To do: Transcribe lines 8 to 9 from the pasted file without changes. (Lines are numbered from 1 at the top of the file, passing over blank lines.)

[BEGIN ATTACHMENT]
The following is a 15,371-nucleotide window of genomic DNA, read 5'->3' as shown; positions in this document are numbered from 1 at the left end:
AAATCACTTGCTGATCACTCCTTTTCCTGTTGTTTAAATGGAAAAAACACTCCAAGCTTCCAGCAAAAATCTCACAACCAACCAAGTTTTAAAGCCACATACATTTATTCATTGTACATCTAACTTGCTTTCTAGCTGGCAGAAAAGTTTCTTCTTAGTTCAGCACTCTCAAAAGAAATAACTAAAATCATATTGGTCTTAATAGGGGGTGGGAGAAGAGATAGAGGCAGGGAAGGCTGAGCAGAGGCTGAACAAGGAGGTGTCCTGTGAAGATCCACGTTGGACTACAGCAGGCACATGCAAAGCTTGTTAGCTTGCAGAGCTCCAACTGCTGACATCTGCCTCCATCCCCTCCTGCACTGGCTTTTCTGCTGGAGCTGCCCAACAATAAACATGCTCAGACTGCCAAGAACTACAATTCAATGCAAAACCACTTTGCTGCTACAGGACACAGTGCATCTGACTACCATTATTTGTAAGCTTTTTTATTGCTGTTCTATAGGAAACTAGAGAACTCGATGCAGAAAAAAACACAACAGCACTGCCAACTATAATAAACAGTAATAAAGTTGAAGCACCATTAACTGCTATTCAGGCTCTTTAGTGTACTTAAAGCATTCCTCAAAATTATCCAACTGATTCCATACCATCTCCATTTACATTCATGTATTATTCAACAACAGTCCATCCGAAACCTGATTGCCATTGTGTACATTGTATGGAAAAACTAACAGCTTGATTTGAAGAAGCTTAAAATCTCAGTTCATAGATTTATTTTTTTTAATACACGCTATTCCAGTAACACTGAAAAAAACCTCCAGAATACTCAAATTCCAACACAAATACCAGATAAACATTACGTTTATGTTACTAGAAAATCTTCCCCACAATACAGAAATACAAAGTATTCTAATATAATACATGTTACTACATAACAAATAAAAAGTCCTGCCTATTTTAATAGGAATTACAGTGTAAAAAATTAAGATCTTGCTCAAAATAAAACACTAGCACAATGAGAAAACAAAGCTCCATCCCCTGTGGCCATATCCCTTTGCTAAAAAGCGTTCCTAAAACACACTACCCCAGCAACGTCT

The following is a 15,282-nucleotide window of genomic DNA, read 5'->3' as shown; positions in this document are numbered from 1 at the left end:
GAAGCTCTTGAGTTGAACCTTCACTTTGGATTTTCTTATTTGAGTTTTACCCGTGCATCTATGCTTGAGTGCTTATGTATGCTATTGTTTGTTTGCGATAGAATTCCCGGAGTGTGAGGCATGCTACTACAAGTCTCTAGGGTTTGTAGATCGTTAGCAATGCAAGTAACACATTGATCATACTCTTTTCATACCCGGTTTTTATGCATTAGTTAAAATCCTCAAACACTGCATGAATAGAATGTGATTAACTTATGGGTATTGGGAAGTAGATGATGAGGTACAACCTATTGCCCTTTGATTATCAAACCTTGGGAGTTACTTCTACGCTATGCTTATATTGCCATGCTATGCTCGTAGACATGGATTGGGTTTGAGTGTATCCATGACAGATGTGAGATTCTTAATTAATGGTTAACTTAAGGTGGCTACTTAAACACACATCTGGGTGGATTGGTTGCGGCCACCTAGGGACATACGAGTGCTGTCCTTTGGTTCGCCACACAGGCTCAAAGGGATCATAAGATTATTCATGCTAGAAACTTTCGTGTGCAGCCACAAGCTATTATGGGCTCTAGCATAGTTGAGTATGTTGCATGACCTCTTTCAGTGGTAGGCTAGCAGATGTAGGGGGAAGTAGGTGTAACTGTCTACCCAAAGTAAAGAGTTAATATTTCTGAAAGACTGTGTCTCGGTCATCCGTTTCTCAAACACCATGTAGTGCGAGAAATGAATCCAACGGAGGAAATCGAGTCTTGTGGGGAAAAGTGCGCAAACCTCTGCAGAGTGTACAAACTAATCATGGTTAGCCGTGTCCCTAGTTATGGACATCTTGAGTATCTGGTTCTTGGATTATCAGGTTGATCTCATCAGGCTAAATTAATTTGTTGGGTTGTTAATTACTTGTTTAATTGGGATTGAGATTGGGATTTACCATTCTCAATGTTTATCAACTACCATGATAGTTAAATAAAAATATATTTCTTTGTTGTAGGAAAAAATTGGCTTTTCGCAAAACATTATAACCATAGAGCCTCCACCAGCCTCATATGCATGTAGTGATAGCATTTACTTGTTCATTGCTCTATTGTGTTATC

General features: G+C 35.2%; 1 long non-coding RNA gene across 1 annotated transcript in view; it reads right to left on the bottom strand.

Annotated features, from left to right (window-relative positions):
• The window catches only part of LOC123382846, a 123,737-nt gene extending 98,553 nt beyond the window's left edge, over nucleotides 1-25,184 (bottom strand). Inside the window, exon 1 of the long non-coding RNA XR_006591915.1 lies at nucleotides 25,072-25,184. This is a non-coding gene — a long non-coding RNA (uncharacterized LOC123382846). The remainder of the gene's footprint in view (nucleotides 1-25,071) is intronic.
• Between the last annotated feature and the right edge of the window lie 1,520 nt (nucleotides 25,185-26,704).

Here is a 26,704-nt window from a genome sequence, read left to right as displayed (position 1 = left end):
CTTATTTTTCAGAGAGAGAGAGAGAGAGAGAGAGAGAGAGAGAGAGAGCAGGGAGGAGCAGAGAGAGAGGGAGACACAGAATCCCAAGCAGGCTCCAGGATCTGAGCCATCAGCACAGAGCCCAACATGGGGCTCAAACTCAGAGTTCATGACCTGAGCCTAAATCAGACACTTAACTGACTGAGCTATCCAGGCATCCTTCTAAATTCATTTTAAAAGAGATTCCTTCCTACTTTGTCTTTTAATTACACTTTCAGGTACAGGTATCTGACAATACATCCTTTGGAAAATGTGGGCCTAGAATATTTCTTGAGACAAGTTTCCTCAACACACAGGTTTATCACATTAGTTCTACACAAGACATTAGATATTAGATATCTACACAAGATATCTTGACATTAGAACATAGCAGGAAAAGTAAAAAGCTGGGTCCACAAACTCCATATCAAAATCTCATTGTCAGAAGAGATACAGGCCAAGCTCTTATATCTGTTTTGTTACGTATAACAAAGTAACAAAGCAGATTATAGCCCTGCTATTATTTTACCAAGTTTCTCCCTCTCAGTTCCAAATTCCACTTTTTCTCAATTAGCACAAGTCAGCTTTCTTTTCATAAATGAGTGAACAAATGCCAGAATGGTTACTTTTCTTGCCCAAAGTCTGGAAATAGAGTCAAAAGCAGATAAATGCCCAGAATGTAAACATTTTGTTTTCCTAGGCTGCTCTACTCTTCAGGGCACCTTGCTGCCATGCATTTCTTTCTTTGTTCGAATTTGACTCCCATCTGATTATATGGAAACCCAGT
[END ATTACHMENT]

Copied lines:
• Between the last annotated feature and the right edge of the window lie 1,520 nt (nucleotides 25,185-26,704).

Here is a 26,704-nt window from a genome sequence, read left to right as displayed (position 1 = left end):